Project description:Advances in Virtual Reality (VR) technologies allow the investigation of simulated moral actions in visually immersive environments. Using a robotic manipulandum and an interactive sculpture, we now also incorporate realistic haptic feedback into virtual moral simulations. In two experiments, we found that participants responded with greater utilitarian actions in virtual and haptic environments when compared to traditional questionnaire assessments of moral judgments. In experiment one, when incorporating a robotic manipulandum, we found that the physical power of simulated utilitarian responses (calculated as the product of force and speed) was predicted by individual levels of psychopathy. In experiment two, which integrated an interactive and life-like sculpture of a human into a VR simulation, greater utilitarian actions continued to be observed. Together, these results support a disparity between simulated moral action and moral judgment. Overall this research combines state-of-the-art virtual reality, robotic movement simulations, and realistic human sculptures, to enhance moral paradigms that are often contextually impoverished. As such, this combination provides a better assessment of simulated moral action, and illustrates the embodied nature of morally-relevant actions.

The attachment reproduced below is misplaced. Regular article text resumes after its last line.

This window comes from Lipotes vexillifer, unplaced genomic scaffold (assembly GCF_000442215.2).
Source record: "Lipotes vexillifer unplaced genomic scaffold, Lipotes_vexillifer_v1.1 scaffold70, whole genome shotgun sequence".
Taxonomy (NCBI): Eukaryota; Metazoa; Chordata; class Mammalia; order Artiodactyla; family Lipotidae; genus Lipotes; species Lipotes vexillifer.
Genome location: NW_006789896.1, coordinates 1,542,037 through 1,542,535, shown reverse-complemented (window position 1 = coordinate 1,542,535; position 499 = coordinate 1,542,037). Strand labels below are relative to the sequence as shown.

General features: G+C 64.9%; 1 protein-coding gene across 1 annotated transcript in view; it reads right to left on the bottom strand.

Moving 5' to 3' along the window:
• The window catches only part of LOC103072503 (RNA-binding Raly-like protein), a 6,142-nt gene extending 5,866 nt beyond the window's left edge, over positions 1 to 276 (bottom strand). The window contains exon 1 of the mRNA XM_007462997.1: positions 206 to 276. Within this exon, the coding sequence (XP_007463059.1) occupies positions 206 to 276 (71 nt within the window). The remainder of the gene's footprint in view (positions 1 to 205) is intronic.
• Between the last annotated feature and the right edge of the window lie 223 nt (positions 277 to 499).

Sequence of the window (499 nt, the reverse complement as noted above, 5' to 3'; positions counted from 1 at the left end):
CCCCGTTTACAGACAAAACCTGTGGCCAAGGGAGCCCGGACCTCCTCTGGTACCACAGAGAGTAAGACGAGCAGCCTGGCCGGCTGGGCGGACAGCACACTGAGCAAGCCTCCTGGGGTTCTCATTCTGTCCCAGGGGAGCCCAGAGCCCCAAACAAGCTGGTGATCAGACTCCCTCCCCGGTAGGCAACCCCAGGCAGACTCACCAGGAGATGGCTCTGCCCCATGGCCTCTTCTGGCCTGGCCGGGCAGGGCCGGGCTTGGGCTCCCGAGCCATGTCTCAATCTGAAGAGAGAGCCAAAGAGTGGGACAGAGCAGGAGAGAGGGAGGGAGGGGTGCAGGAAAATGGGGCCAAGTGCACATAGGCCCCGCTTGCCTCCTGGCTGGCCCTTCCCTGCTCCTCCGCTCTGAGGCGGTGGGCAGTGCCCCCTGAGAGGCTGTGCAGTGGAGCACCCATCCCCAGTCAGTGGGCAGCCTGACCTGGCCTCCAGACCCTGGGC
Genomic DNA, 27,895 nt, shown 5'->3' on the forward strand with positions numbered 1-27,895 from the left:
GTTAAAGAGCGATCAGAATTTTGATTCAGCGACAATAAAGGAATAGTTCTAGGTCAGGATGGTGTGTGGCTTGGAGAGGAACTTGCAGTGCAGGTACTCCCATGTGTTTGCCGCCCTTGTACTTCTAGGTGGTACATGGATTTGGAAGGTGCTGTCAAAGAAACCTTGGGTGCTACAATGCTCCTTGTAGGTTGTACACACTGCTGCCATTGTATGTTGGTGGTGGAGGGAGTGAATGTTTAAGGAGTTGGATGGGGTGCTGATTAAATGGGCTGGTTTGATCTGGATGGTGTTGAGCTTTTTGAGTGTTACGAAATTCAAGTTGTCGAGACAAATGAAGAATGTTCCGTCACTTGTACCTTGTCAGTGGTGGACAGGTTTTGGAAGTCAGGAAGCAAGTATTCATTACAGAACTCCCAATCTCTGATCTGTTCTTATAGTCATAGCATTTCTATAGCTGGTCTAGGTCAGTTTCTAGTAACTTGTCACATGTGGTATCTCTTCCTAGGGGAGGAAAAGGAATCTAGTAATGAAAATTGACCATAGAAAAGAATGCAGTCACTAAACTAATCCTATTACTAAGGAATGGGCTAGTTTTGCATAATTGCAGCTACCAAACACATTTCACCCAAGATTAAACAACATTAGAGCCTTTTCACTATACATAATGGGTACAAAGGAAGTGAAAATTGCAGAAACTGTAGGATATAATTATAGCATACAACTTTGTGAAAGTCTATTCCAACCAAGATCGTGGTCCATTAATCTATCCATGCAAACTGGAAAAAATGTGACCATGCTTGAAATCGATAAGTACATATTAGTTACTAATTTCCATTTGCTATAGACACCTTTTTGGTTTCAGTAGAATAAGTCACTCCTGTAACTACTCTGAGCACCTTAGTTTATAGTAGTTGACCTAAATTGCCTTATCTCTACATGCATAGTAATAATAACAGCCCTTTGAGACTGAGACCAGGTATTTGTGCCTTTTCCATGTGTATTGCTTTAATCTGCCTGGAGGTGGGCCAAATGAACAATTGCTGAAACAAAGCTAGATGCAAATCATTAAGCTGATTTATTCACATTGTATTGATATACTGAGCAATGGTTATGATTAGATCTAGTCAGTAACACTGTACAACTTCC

Project description:When used in educational settings, simulations utilizing virtual reality (VR) technologies can reduce training costs while providing a safe and effective learning environment. Tasks can be easily modified to maximize learning objectives of different levels of trainees (e.g., novice, intermediate, expert), and can be repeated for the development of psychomotor skills. VR offers a multisensory experience, providing visual, auditory, and haptic sensations with varying levels of fidelity. While simulating visual and auditory stimuli is relatively easy and cost-effective, similar representations of haptic sensation still require further development. Evidence suggests that mixing high- and low-fidelity realistic sensations (e.g., audition and haptic) can improve the overall perception of realism, however, whether this also leads to improved performance has not been examined. The current study examined whether audiohaptic stimuli presented in a virtual drilling task can lead to improved motor performance and subjective realism, compared to auditory stimuli alone. Right-handed participants (n = 16) completed 100 drilling trials of each stimulus type. Performance measures indicated that participants overshot the target during auditory trials, and undershot the target during audiohaptic trials. Undershooting is thought to be indicative of improved performance, optimizing both time and energy requirements.